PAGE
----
A mother-of-two has described her home being surrounded by rotting bat carcasses as a ‘scene out of a horror movie’.
Philippa Schroor opened her front door on Tuesday morning to find thousands of maggot-filled dєαd bats on the lawn of her Edmonton home, south of Cairns.
Ms Schroor is one of dozens of residents forced to find temporary accommodation as a heatwave sweeping through Queensland kílls bats in droves.
Scores of dєαd bats are falling out of the skies as a massive heatwave hits Queensland
Residents have been forced to fill bags with bat carcasses (pictured) as their lawns are littered
Heat-stressed bats have been falling from the skies since the temperature first topped 40C last Sunday.
Ms Schroor says she thinks more than 5,500 have fallen on her property in the past week, with the consistently increasing remains forcing her and her two children from their family home.
‘It was a scene out of a horror movie and there is still putrefied rotting carcasses are everywhere,’ she told the Cairns Post.
Ms Schroor and her children have stayed at a hotel for the past five nights.
She claims clean-up crews fail to make a dent in the bodies as of yet.
‘I cannot return home until I get a cleaner to scrub my walls, furniture, linen, vehicle upholstery before the smell has permeated everything. This is a public health issue.’
One local has been forced to abandon her home as thousands of bats (pictured) line her lawn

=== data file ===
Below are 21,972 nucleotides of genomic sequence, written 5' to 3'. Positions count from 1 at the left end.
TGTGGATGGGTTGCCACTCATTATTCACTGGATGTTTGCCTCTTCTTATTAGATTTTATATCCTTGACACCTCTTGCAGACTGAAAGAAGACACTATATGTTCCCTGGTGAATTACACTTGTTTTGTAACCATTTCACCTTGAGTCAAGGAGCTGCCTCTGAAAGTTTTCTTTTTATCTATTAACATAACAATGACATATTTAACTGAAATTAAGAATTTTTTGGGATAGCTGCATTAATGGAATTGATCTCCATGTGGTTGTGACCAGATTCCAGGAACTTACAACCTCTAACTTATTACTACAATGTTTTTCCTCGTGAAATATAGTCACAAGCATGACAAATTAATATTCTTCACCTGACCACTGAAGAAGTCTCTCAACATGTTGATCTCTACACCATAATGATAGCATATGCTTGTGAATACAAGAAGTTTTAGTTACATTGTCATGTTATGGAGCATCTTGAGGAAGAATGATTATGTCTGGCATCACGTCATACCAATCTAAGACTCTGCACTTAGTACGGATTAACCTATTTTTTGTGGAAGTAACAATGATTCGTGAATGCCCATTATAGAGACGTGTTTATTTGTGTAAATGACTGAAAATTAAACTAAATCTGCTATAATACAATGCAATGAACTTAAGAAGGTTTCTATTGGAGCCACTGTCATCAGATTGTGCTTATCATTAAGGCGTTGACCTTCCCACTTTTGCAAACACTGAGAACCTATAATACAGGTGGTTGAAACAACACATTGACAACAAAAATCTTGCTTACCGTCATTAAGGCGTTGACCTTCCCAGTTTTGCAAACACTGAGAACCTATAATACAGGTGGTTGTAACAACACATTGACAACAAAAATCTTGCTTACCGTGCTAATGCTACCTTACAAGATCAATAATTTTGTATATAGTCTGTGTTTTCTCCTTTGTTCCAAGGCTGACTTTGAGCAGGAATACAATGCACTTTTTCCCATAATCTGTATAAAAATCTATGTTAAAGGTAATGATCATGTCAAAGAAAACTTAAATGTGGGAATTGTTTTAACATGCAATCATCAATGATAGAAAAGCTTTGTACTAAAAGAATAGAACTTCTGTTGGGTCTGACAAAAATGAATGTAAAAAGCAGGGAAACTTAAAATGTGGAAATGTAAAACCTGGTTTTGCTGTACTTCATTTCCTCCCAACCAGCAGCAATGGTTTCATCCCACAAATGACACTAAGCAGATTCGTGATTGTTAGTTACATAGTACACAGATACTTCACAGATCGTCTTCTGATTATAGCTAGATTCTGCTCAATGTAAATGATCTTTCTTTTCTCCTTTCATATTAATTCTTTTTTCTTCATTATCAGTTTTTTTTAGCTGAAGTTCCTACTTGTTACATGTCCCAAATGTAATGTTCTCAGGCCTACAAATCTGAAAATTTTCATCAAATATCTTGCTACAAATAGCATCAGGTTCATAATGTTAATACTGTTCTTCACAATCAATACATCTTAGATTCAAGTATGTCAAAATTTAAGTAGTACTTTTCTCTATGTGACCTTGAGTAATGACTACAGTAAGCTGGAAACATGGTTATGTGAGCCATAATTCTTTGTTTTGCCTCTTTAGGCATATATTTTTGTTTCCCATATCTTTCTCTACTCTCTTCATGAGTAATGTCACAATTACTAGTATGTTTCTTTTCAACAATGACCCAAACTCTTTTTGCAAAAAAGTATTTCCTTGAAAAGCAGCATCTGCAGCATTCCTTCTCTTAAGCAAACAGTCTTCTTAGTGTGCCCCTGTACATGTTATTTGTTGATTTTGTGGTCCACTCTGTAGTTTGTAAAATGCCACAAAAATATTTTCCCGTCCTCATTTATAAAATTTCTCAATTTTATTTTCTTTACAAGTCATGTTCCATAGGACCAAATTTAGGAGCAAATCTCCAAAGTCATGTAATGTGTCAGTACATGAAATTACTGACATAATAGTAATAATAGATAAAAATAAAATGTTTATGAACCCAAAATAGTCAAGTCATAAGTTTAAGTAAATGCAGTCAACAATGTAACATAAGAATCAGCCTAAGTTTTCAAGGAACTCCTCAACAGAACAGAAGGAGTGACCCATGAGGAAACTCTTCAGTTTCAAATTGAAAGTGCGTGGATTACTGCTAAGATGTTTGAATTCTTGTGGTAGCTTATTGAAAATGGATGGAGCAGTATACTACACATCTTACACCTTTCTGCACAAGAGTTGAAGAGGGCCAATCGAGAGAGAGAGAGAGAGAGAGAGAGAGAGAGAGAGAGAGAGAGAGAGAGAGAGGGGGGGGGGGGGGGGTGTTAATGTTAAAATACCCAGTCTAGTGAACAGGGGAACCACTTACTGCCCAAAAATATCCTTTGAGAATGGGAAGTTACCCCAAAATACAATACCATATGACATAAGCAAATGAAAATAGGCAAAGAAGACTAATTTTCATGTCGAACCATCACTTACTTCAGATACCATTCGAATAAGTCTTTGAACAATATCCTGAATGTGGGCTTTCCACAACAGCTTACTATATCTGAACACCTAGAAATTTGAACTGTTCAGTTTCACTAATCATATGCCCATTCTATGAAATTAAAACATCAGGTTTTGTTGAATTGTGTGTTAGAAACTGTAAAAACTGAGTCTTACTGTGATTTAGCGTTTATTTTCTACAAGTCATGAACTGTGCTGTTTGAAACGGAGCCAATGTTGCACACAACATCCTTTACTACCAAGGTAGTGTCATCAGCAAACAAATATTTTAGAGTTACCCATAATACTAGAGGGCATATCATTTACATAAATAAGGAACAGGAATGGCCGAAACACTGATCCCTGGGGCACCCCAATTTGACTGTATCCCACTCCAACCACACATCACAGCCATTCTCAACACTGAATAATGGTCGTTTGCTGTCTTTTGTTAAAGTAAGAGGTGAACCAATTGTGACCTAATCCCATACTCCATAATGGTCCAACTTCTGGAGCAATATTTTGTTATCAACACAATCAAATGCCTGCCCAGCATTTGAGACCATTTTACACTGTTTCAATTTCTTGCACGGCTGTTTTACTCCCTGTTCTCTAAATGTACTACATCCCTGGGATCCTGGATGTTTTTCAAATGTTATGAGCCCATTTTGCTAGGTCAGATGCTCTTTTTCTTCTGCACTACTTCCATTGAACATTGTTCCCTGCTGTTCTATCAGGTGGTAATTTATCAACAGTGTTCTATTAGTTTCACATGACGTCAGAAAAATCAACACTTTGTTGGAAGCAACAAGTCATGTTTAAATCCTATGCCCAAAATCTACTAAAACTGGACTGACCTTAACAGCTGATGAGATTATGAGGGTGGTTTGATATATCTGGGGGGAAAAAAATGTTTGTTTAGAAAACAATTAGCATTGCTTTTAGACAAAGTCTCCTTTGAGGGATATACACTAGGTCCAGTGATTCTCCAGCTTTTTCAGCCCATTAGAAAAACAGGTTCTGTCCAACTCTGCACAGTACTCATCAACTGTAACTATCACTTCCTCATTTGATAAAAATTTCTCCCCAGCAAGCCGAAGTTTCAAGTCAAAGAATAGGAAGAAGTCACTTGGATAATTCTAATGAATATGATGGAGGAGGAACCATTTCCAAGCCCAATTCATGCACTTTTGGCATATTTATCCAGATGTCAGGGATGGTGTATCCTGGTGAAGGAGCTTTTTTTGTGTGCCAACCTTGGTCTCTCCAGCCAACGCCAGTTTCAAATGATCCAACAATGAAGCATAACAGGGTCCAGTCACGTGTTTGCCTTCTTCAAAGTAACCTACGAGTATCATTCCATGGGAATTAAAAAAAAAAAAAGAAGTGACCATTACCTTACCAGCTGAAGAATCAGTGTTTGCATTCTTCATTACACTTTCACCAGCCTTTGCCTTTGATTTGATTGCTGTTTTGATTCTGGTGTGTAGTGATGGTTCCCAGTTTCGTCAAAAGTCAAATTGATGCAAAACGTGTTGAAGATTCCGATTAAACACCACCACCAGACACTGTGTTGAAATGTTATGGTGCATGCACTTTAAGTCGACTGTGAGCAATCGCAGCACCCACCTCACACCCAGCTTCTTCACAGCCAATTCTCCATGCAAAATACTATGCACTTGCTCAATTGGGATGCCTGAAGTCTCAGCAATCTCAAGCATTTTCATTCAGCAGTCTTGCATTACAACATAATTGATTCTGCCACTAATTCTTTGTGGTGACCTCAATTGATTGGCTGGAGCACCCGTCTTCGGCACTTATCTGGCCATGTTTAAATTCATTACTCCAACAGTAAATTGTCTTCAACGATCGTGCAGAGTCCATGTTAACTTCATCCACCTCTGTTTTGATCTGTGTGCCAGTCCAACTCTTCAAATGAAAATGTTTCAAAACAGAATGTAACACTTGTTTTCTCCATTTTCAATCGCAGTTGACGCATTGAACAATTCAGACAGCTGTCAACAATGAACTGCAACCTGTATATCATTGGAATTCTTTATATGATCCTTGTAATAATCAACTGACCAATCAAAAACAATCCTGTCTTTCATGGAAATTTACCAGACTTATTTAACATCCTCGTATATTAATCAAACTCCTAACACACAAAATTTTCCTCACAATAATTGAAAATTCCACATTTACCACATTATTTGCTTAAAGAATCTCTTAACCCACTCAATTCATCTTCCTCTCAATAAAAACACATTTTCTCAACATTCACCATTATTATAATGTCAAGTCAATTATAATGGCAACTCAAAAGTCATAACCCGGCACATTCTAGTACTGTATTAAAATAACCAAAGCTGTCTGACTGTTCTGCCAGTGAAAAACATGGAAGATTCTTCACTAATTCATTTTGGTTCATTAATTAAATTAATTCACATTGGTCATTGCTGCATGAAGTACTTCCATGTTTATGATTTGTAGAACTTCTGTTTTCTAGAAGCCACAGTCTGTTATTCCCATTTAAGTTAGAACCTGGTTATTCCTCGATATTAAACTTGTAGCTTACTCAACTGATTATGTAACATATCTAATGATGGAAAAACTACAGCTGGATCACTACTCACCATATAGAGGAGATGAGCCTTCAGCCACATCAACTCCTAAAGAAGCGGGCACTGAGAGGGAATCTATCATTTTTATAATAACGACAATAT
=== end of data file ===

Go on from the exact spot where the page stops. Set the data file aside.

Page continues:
Thousands of heat-stricken bats are dying, leaving animal welfare groups to care for the orphans (pictured)
Her unease towards the situation has been echoed by fellow Edmonton resident Lisa Eagleton, who told Daily Mail Australia the entire bat colony was either ‘hanging in trees or dєαd on the ground’.
‘In those yellow plastic bins are at least 60 to 80 dєαd bats,’ she said, referring to a dozen bins outside her home.
‘And then in every bag you see there’s another 20 to 25 dєαd bats from behind my house.’
Cleaning efforts have been hindered by the slew of bats dropping dєαd on the roads, rotting in a ‘purified mess’.
The entire bat colony is either ‘hanging in trees or dєαd on the ground’ according to one local
Cleaning efforts have been hindered by the slew of bats dropping dєαd on the roads, rotting in a ‘purified mess’
But volunteer groups are persisting, with a trio of Indigenous Rangers helping Ms Eagleton remove more than 2,000 bats from her backyard for three days straight.
The red-lidded bins supplied by the council, which would usually be used for general waste, were later removed and replaced with yellow biohazard-style ones.
Division 1 councillor Brett Moller, who has seen the mass animal dєαths firsthand, says an emergency meeting with the mayor will be held on Monday to determine what the next move is.
Cairns Far North Queensland Wildlife estimates more than 500 baby bats – known as pups – are now orphaned and in care.
Across Cairns Far North Queensland Wildlife estimates more than 500 baby bats – known as pups – are now orphaned and in care.